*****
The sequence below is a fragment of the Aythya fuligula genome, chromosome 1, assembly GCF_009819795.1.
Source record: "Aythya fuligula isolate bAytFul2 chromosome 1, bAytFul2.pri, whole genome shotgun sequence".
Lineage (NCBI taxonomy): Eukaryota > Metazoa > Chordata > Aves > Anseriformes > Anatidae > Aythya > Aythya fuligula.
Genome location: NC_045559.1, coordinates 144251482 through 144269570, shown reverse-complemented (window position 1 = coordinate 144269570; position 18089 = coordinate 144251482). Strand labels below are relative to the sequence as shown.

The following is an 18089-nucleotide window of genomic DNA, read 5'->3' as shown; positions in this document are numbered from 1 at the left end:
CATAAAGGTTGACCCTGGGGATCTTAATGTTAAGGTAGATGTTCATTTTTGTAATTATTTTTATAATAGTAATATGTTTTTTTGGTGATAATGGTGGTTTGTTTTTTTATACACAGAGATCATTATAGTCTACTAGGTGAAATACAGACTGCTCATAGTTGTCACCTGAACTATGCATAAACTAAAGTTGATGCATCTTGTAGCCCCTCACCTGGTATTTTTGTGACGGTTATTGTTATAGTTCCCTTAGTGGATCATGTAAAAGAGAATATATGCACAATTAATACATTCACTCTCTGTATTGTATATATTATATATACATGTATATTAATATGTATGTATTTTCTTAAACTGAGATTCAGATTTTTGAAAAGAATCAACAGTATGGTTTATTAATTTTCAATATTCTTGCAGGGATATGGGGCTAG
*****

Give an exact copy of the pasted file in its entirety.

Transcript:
The sequence below is a fragment of the Aythya fuligula genome, chromosome 1, assembly GCF_009819795.1.
Source record: "Aythya fuligula isolate bAytFul2 chromosome 1, bAytFul2.pri, whole genome shotgun sequence".
Lineage (NCBI taxonomy): Eukaryota > Metazoa > Chordata > Aves > Anseriformes > Anatidae > Aythya > Aythya fuligula.
Genome location: NC_045559.1, coordinates 144251482 through 144269570, shown reverse-complemented (window position 1 = coordinate 144269570; position 18089 = coordinate 144251482). Strand labels below are relative to the sequence as shown.

The following is an 18089-nucleotide window of genomic DNA, read 5'->3' as shown; positions in this document are numbered from 1 at the left end:
CATAAAGGTTGACCCTGGGGATCTTAATGTTAAGGTAGATGTTCATTTTTGTAATTATTTTTATAATAGTAATATGTTTTTTTGGTGATAATGGTGGTTTGTTTTTTTATACACAGAGATCATTATAGTCTACTAGGTGAAATACAGACTGCTCATAGTTGTCACCTGAACTATGCATAAACTAAAGTTGATGCATCTTGTAGCCCCTCACCTGGTATTTTTGTGACGGTTATTGTTATAGTTCCCTTAGTGGATCATGTAAAAGAGAATATATGCACAATTAATACATTCACTCTCTGTATTGTATATATTATATATACATGTATATTAATATGTATGTATTTTCTTAAACTGAGATTCAGATTTTTGAAAAGAATCAACAGTATGGTTTATTAATTTTCAATATTCTTGCAGGGATATGGGGCTAG